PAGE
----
Close this search box.

SHOWDOWN: Treasury Denies Democrats’ Request For Trump Tax Returns

Treasury Secretary Steven Mnuchin has made it official: The administration won’t be turning President Donald Trump’s tax returns over to the Democratic-controlled House.

Mnuchin told Ways and Means Committee Chairman Richard Neal, D-Mass., in a Monday letter that the panel’s request “lacks a legitimate legislative purpose” as Supreme Court precedent requires.

In making that determination, Mnuchin said he relied on the advice of the Justice Department. He concluded that the Treasury Department is “not authorized to disclose the requested returns and return information.” He said the Justice Department will provide a more detailed legal justification soon.

The move, which was expected, is sure to set in motion a legal battle over Trump’s tax returns. The chief options available to Democrats are to subpoena the IRS for the returns or to file a lawsuit. Last week, Neal promised “we’ll be ready” to act soon after Monday’s deadline.

Treasury’s denial came the same day that the House Judiciary panel scheduled a vote for Wednesday on whether to find Attorney General William Barr in contempt of Congress for failing to comply with a subpoena for a full, unredacted copy of special counsel Robert Mueller’s report. Fights with other House panels are ongoing.

“I will consult with counsel and determine the appropriate response,” Neal said in a statement Monday.

Neal originally demanded access to Trump’s tax returns in early April under a law that says the IRS “shall furnish” the returns of any taxpayer to a handful of top lawmakers, including the chair of the tax-writing Ways and Means Committee. He maintains that the committee is looking into the effectiveness of IRS mandatory audits of tax returns of all sitting presidents, a way to justify his claim that the panel has a potential legislative purpose. Democrats are confident in their legal justification and say Trump is stalling in an attempt to punt the issue past the 2020 election.

The White House and the president’s attorneys declined to comment on the deadline to turn over Trump’s returns.

Mnuchin has said Neal’s request would potentially weaponize private tax returns for political purposes.

Trump has privately made clear he has no intention of turning over the much-coveted records. He is the first president since Watergate to decline to make his tax returns public, often claiming that he would release them if he was not under audit.

“What’s unprecedented is this secretary refusing to comply with our lawful … request. What’s unprecedented is a Justice Department that again sees its role as being bodyguard to the executive and not the rule of law,” said Rep. Bill Pascrell, D-N.J. “What’s unprecedented is an entire federal government working in concert to shield a corrupt president from legal accountability.”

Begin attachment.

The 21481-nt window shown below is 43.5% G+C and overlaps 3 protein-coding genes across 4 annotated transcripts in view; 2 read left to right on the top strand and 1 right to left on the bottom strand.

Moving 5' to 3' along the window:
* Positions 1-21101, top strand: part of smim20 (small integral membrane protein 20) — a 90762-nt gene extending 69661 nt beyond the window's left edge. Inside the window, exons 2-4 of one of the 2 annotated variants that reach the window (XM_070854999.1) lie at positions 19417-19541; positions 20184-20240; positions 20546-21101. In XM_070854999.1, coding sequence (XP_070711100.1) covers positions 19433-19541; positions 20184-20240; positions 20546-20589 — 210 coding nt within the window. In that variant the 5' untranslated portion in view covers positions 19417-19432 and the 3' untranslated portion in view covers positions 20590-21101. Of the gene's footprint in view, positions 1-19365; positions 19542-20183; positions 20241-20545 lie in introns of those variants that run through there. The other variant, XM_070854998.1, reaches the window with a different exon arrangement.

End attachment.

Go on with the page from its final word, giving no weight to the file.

But the president has told those close to him that the attempt to get his returns was an invasion of his privacy and a further example of what he calls the Democrat-led “witch hunt” — like Mueller’s Russia probe — meant to damage him.

Trump has repeatedly asked aides as to the status of the House request and has not signaled a willing to cooperate with Democrats, according to a White House official and two Republicans close to the White House.

He has linked the effort to the myriad House probes into his administration and has urged his team to stonewall all requests. He also has inquired about the “loyalty” of the top officials at the IRS, according to one of his advisers.

Trump has long told confidants that he was under audit and therefore could not release his taxes. But in recent weeks, he has added to the argument, telling advisers that the American people elected him once without seeing his taxes and would do so again, according to the three White House officials and Republicans, who were not authorized to speak publicly about private conversations and spoke on condition of anonymity.


3 Responses

  1. The statute’s language seems very clear, and doesn’t say anything about a legislative purpose. It certainly sounds like the Chairman of the Ways and Means Committee has the absolute right to see any tax return he likes, for any purpose or none. I’ll be interested to see what argument the administration comes up with to justify itself. But frankly I don’t care. Let them hold the IRS commissioner in contempt; he can share a cell with Eric Holder.

  2. Not quite a “showdown”. They start in the District Court, and perhaps it will reach the Supreme Court by the presidential election. There never has been a case in which the right of Congress to look at tax returns absent a legislative purpose has ever been at issue. It raises fascinating legal questions involving the powers of Congress, the right to privacy, freedom from unreasonable searches and separation of powers. The case is a constitutional scholar’s dream come true.

  3. akuperma, I don’t see how it raises any serious questions. There’s no fourth amendment issue because the returns are government property. There is no right to privacy in government documents. Tax returns are confidential only because there’s a law that says so, and that same law makes exceptions for the chairmen of certain congressional committees, who can see whatever they like, no matter what their purpose is.

    There’s never been a case because there’s no room for one; the statute doesn’t require a legislative purpose.

    The separation of powers doesn’t come into it either, for the same reason; tax returns are not a creation of the executive branch, they exist only because Congress made a statute requiring them.

Leave a Reply

Popular Posts